Migraine, seizure drug may increase kidney stone risk

November 16, 2006

Topiramate (Topamax), a drug commonly prescribed to treat seizures and migraines, can increase the propensity for calcium phosphate kidney stones, according to a study by researchers at the University of Texas Southwestern Medical Center in Dallas.

Topiramate (Topamax), a drug commonly prescribed to treat seizures and migraines, can increase the propensity for calcium phosphate kidney stones, according to a study by researchers at the University of Texas Southwestern Medical Center in Dallas.

“The widespread and escalating use of topiramate emphasizes the importance of considering the long-term impact of this drug on kidney stone formation,” said senior author Khashayar Sakhaee, MD.

The study consisted of two phases. Thirty-two patients being treated with topiramate and 50 normal volunteers were enrolled in a cross-sectional study in which their blood and urine were tested for kidney stone risk. A short-term study also was conducted in seven individuals to assess stone risk before and 3 months after taking topiramate.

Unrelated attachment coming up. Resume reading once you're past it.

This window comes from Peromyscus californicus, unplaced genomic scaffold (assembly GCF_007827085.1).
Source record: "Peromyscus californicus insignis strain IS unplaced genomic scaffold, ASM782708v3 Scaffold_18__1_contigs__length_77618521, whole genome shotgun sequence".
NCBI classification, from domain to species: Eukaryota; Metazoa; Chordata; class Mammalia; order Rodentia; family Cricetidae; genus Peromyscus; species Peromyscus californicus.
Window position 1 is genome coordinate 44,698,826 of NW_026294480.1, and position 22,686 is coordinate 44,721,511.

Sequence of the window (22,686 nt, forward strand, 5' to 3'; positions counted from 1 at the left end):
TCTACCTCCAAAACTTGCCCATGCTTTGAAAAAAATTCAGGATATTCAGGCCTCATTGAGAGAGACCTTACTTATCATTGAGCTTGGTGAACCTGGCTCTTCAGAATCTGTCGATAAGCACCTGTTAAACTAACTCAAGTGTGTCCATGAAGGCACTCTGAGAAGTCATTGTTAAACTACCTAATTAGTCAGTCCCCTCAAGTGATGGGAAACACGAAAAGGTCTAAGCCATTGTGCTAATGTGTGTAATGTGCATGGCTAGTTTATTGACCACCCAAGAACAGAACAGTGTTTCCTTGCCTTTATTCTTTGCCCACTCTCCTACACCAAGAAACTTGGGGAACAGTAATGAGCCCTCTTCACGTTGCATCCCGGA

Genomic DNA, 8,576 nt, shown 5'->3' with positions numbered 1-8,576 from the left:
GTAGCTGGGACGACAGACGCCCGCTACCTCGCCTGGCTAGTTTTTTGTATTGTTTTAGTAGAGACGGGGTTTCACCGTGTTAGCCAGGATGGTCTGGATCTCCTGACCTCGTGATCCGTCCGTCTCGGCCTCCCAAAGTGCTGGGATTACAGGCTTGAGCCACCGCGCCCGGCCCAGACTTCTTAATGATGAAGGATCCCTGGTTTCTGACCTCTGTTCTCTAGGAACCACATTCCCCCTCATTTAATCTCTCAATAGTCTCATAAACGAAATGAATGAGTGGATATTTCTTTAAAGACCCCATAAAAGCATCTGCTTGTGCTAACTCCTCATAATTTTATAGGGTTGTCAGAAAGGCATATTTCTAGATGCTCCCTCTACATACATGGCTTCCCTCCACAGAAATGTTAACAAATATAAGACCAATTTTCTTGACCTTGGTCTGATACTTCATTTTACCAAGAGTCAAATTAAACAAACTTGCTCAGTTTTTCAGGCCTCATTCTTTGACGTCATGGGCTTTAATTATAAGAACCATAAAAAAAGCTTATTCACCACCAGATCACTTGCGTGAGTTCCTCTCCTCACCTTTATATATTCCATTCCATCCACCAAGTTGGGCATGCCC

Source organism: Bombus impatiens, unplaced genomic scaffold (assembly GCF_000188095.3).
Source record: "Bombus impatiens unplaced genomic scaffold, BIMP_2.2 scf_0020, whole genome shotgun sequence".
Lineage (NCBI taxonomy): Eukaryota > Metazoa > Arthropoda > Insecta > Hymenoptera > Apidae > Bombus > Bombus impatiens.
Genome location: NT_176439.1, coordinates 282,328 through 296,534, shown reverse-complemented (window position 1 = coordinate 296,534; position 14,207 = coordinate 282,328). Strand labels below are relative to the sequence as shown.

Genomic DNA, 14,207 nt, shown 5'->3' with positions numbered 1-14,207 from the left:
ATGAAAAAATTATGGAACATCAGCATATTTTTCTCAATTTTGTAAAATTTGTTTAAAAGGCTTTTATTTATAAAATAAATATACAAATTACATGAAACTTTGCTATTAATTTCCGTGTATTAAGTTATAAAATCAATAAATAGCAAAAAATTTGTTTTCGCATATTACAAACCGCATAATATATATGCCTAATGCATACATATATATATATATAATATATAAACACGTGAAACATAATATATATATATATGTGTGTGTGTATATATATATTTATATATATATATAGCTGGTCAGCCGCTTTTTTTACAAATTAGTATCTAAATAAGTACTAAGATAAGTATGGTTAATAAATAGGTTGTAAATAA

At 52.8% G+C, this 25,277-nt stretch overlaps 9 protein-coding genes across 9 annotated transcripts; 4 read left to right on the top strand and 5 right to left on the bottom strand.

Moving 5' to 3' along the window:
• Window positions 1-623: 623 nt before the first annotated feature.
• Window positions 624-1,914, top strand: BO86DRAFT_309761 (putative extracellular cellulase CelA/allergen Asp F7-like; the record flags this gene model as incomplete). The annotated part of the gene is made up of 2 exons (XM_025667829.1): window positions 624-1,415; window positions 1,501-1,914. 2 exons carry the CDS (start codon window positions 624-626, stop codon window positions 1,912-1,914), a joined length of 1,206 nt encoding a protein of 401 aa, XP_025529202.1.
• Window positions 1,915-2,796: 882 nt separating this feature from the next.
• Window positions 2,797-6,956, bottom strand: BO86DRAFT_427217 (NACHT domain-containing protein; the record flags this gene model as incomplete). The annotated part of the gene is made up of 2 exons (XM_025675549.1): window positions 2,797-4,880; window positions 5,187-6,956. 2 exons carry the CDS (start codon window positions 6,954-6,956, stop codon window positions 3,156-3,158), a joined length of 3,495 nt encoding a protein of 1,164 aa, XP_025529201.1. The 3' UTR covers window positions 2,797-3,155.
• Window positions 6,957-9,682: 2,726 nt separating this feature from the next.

Dr. Sakhaee’s group found that taking topiramate long-term-for about 1 year-caused systemic metabolic acidosis as a result of the inability of the kidney to excrete acid. It also increased the urine pH and lowered urine citrate (Am J Kidney Dis 2006; 48:555-63). In the short-term study, urinary calcium and oxalate did not significantly change in people taking the drug.

“There is a legitimate concern for the occurrence of kidney stones with long-term topiramate treatment,” Dr. Sakhaee said. “Studies are needed to explore the optimal measures to prevent kidney stone formation with topiramate use.”